Academic journals are complements, not substitutes. When a new journal is created (or a new subscription is available from the library), researchers do not stop reading existing journals. On the contrary, new journals increase the value of incumbents by citing their articles. They increase incumbents’ impact factors and push readers to read those cited articles. Rivalry is limited by the fact that producers are expected to work for many journals. It would be very unusual for a researcher to submit all of her papers to only one specific journal during her career. The choice of publication targets depends on multiple factors such as field, methods, theoretical framework, quality level, co-authors’ preferences, and so on. Indeed, researchers can submit papers to one academic journal, review for a second one, and serve as the editor for a third one. Finally, the level of rivalry is also kept low because the number of journals is smaller than the publishing environment’s carrying capacity, i.e. the number of journals that can be sustained given the resources available in the environment (Hannan & Carroll, 1992). As demand for journals grows, so does the environment’s carrying capacity. Due to our “publish or perish” context, the number of published articles and academic journals keeps climbing [4][4] Mabe & Amin (2001) show that the number of “refereed....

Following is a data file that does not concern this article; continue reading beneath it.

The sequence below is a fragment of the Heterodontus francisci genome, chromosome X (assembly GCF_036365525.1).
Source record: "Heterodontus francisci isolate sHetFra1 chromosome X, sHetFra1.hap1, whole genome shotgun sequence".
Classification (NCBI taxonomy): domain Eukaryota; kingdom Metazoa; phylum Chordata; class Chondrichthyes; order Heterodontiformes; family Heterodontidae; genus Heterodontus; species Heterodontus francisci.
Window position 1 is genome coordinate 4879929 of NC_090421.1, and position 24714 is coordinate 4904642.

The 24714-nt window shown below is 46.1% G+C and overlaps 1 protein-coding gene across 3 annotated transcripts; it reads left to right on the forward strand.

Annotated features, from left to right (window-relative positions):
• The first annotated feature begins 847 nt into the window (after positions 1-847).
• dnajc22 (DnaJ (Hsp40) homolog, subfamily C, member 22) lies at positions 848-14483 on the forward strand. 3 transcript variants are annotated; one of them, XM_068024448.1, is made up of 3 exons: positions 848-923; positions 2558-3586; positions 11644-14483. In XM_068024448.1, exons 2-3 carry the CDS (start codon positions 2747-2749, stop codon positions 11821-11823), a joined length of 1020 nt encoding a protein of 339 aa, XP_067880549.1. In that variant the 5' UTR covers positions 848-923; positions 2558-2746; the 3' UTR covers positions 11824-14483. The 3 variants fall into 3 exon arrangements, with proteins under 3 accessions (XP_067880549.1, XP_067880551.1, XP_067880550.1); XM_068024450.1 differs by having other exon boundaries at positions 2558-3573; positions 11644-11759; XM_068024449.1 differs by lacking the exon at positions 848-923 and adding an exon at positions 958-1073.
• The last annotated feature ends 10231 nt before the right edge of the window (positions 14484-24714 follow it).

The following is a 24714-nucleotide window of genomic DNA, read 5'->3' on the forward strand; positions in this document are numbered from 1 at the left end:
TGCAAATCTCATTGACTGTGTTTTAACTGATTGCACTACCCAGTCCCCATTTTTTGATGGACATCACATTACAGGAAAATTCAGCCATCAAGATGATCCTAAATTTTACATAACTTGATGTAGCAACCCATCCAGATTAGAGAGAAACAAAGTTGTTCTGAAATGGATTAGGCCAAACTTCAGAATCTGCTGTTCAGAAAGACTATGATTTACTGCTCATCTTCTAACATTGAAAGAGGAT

Consumption: a captive market with limited price sensitivity


In this industry, users and buyers are different. Academic journals are read and used by researchers for their own research and teaching. However, journals are too numerous and too expensive for individual researchers to buy. Academic libraries are thus the main buyers. This has two interesting effects. The first is that demand is highly inelastic as the people in charge of selecting and subscribing to academic journals are not those paying for subscriptions. Moreover, most academic journals specialize in very narrow areas. As The Economist (2001) noted, “if a company owns a must-read title in say, vibrational spectroscopy, it has a nice little captive market”. The goal for librarians is to protect their catalogues to maintain the portfolio of proposed journals. As a consequence of steep increases in subscription prices, librarians face budgeting issues and now allocate more funds to journals and less to books (Starbuck, 2013).